Ask Willie D

My 12-Year-Old Daughter Wants a Thong. Help!

Photo by Jeff Fitlow
Dear Willie D:

My 12-year-old daughter was at Victoria’s Secret with me, and asked me to buy her a thong like the one I bought for myself. I told her, “You’re too young for that,” to which she replied, “All of my friends wear thongs.”

I was shocked because I have always viewed thongs as something sexy you wear for your man, or something older teen girls and women wear to avoid panty lines. I would like to get some opinions from you and your readers on this matter. Thank you.

Thong Life:

There was a time when many people, myself included, thought of thongs in a sexual way, but not anymore. Like women, many young girls wear thongs to avoid panty lines, especially if they’re on some type of dance team, or play sports.

I don’t think you’ll have anything to worry about if you buy her a thong. Wearing a certain style of underwear isn’t going to influence her sex choices one way or another. If you feel uncomfortable about it, tell her no. As they say, to each her own.


Dear Willie D:

I used to work in the oil field, but got laid off and now I work at Walmart. Me and the manager began talking and we started getting feelings for each other. I asked her out but managers can't date coworkers, and since she's the top manager, she don’t want to lose her job.

She told me she'd like to [date me] but she worked too hard to get where she is, which I understand. She’s pretty independent as well. She has a master’s degree, and is successful and very goal-oriented, but never had a BF. We do flirt and talk about things non-work-related, but my feelings are getting deeper, and I feel stuck.

I’m sending her flowers anonymously on V-Day to work, and just seeing what happens. Overall, what would be your take on the situation, and my next move? Everyone is telling me to let it go. Maybe I should, and I usually do, but on this one instance, I just can't for some reason.

Can’t Let Go:

Man, you’re in the door, and don’t even know it. First you get a woman’s attention, then her ear, and then her heart. You got the first two bases covered; now you have to slow roll making her fall in love with you to get her heart. When you send those flowers, be sure not to include your name. You don’t want someone else to read the card and get her in trouble.

Instead, write a brief note that includes a topic, a place or something that the both of you have discussed, so she’ll know it came from you. Don’t expect a single act of generosity or kindness to seal the deal. Every woman is different, so after you send the flowers, back off and be patient. If she is interested in you, she’ll let you know.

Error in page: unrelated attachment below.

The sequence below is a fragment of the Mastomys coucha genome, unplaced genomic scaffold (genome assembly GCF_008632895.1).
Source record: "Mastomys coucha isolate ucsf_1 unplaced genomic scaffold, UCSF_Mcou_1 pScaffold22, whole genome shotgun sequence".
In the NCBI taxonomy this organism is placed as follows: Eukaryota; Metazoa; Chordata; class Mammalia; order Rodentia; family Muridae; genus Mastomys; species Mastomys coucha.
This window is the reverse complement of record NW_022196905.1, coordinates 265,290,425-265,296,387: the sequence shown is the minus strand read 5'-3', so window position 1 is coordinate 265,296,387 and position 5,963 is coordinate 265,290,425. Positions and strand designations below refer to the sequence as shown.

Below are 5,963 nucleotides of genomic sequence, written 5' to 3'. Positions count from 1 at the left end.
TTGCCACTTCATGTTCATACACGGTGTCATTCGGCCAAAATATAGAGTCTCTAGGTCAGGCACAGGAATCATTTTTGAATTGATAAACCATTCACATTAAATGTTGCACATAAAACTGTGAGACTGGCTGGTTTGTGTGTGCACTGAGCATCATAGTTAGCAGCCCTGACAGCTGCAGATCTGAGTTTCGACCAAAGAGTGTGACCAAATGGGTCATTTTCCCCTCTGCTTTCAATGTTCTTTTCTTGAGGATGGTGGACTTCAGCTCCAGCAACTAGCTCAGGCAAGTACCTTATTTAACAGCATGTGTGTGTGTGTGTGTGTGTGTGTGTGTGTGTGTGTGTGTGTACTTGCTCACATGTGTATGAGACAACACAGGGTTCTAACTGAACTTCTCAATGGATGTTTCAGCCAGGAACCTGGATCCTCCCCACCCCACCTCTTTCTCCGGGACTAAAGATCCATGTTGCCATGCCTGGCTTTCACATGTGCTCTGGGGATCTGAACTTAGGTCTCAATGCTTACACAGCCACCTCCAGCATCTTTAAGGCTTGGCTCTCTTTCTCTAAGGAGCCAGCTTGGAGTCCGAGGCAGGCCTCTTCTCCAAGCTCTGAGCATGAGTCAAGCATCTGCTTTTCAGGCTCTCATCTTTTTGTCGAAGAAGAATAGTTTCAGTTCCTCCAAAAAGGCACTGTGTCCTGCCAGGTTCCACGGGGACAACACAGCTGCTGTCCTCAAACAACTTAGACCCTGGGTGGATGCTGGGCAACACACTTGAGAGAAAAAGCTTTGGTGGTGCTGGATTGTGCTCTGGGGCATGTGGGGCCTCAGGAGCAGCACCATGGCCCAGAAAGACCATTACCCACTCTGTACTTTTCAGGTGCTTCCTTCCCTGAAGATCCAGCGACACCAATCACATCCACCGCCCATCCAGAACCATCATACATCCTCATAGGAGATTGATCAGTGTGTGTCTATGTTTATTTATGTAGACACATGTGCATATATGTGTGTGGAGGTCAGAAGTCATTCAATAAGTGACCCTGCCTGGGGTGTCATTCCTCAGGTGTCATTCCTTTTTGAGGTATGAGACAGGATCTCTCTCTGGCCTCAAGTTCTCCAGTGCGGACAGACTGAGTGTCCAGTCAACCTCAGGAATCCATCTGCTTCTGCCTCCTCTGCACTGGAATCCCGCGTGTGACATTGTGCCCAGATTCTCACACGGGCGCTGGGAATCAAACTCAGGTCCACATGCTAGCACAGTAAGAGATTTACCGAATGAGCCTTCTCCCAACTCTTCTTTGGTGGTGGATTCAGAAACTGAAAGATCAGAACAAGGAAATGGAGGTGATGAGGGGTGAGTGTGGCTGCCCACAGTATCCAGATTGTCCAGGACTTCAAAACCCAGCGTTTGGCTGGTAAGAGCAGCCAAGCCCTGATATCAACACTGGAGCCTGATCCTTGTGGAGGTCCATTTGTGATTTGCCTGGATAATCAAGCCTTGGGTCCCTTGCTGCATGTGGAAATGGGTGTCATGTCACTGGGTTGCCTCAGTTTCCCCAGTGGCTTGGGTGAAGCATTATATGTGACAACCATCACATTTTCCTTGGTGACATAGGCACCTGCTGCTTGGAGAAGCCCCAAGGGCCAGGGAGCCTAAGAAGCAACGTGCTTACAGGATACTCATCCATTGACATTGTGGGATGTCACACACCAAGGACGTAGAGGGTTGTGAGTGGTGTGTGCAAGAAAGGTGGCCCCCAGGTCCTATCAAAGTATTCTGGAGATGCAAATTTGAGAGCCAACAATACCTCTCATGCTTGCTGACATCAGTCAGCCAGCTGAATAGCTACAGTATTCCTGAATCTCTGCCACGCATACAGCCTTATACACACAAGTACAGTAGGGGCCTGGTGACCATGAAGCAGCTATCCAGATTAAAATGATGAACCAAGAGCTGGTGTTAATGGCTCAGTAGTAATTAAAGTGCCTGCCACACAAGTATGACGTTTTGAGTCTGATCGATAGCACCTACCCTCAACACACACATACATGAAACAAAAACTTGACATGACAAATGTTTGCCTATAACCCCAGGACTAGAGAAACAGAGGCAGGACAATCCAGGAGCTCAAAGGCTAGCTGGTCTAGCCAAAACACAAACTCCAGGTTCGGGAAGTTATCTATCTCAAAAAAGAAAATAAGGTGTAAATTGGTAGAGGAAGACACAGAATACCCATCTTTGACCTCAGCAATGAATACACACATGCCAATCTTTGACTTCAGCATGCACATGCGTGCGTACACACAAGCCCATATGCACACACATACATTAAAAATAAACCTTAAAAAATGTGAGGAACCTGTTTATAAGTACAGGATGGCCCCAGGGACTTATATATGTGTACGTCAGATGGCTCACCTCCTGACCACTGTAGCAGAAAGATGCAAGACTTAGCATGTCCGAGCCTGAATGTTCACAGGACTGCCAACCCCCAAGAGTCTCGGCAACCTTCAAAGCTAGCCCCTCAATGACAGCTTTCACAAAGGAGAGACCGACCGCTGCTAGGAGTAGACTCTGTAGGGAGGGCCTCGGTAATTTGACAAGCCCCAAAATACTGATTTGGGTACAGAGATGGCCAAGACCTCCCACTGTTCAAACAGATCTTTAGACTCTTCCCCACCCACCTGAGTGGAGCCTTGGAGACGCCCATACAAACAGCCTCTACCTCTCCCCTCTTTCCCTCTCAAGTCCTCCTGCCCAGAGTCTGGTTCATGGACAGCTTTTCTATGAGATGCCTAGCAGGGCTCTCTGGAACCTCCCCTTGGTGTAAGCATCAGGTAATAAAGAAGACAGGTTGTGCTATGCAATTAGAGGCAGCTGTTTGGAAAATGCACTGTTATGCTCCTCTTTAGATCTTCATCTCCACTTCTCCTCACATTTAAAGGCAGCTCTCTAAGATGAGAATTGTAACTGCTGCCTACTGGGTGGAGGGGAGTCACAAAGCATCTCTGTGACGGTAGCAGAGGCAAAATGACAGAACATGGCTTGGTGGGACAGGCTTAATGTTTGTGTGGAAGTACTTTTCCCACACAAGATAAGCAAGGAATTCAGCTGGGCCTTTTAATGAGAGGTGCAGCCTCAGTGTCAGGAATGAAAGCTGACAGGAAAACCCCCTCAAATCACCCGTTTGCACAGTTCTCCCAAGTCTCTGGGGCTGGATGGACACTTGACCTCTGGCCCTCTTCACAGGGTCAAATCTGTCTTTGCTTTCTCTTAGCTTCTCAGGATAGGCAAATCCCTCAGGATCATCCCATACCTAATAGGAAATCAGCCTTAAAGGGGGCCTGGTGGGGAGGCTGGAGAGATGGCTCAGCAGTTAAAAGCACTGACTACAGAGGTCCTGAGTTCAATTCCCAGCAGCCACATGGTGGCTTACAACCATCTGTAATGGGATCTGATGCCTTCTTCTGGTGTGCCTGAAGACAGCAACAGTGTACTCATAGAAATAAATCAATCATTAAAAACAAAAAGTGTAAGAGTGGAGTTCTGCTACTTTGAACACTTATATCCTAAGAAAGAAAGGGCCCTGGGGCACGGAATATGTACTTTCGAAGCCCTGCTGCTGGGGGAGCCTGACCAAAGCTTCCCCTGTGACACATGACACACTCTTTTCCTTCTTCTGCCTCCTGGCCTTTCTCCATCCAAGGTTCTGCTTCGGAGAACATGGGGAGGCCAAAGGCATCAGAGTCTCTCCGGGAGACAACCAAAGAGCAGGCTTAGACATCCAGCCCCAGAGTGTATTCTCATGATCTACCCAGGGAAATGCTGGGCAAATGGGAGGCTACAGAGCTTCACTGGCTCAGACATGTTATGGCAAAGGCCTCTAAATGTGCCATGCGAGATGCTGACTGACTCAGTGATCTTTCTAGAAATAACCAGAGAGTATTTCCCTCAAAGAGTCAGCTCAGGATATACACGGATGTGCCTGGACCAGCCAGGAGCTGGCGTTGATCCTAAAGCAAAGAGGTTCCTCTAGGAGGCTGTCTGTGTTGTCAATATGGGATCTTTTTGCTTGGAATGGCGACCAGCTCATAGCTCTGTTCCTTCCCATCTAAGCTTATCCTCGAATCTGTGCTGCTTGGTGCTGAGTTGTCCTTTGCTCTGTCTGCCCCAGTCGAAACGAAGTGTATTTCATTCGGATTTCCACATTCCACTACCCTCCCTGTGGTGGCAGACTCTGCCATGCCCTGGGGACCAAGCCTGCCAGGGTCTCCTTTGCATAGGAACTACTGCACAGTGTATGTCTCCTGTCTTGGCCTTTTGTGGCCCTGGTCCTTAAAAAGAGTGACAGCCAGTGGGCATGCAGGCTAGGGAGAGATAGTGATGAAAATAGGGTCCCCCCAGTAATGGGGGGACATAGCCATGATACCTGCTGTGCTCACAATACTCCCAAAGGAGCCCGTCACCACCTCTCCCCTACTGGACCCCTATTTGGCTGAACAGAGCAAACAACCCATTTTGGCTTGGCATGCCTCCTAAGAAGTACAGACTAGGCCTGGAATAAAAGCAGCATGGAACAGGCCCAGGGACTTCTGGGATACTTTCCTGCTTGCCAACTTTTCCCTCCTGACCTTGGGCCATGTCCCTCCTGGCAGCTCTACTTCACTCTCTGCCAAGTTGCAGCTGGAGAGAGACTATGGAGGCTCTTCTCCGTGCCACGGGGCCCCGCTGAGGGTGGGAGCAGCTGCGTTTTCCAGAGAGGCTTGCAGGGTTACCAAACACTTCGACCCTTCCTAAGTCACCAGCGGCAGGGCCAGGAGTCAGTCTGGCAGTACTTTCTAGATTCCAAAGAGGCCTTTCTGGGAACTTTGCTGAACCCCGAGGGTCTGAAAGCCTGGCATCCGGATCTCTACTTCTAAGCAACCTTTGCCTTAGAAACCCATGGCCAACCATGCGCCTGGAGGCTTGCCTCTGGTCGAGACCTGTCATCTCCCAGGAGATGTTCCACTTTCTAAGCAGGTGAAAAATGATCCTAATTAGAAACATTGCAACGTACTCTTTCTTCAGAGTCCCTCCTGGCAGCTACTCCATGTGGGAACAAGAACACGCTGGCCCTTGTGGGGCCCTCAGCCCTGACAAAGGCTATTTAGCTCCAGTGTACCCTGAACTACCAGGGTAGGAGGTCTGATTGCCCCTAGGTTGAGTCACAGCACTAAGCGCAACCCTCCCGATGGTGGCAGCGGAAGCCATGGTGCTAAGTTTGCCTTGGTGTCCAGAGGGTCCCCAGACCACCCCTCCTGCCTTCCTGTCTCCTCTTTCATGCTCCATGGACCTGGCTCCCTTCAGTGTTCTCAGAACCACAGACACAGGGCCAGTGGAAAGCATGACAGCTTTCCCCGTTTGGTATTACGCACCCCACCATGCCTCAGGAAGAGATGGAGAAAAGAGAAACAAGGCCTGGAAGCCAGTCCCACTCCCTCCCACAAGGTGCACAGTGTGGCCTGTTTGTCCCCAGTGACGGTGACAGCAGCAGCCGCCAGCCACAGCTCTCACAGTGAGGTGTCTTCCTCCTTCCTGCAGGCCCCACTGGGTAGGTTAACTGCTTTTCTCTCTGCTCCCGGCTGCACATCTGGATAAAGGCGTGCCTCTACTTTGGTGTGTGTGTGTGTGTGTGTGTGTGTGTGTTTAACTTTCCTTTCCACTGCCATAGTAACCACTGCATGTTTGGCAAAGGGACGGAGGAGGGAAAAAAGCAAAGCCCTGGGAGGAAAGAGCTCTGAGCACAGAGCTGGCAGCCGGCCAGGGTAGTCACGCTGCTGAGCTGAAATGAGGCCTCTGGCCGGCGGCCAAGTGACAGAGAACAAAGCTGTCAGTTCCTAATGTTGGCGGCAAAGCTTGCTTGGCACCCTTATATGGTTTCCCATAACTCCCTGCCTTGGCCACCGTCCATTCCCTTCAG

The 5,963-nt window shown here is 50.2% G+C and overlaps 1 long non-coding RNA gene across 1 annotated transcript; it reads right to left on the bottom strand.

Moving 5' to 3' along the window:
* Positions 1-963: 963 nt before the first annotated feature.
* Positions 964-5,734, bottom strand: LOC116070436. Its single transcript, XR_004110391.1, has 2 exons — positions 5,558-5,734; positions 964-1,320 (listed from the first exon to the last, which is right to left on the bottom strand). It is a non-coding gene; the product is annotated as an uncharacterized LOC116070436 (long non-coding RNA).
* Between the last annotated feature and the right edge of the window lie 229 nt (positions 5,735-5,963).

The threat of losing her job for dating a coworker might cause some trepidation, but it has never prevented a woman from falling in love.


Dear Willie D:

I’m a 20-year-old female who has always been loyal; both of my ex-boyfriends cheated on me, so I broke up with them. I didn’t give either a second chance. Loyalty is very important to me. It seems like nobody takes relationships seriously these days, and everybody cheats. I’m really over the whole dating [scene], and monogamous.

Whatever happened to loyalty?

No Loyalty:

Nothing. Most people you meet in life's loyalty will only last as long as they can benefit from you. Ultimately, loyalty is the product of integrity. Find a person of integrity, and you’ll find loyalty.

Now if you ain’t got time to do all that vetting, and you want some guaranteed, 100-proof loyalty, get a dog.


Dear Willie D:

My social sciences professor is rude and arrogant. He walks into the classroom like he owns the whole school, and half the time he’s late and unprepared. One of the few times he was on time, I was late for class because I had to help a friend out with a personal issue.

When I walked into the classroom, he was like, glad you could join us. Being already stressed from being late, I retorted, glad you could join us, since you’re late more than anyone else in this room. Everyone started laughing, and I felt badass. So he got really mad, and started talking about how if my brain was as smart as my mouth, I would be an A, not a C, student.

Then he got in my face. I’m a female, and he is a big guy who could have played football. I didn’t want to argue with him, because I thought he might hit me and I still need to pass his class, but I felt really embarrassed. I’m not sure that I can continue in his class. I don’t know what to do. I would appreciate any advice you can give.

Studying Embarrassment:

You could go to his superior, but unless you have a higher-up connect at your school, there isn’t much you can do. Asswipe professors like the one you have always try to get the last laugh. He may grade you unfairly from here on, so be ready to take action.

You don’t want to quit and throw away the work you put in, or get kicked out of school for disrupting the classroom. To minimize the damage, it wouldn’t be a bad strategy for you to swallow your pride and apologize. I suggest you study hard, be respectful, avoid future confrontations with your professor and take the L for now. Then after you pass his class, kick him in the ass and say, “Thug Life, bitch!”

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Willie D is a member of the legendary hip hop band, the Geto Boys, the host and executive producer of the Willie D Live podcast, and an advice columnist for the Houston Press since 2013.
Contact: Willie D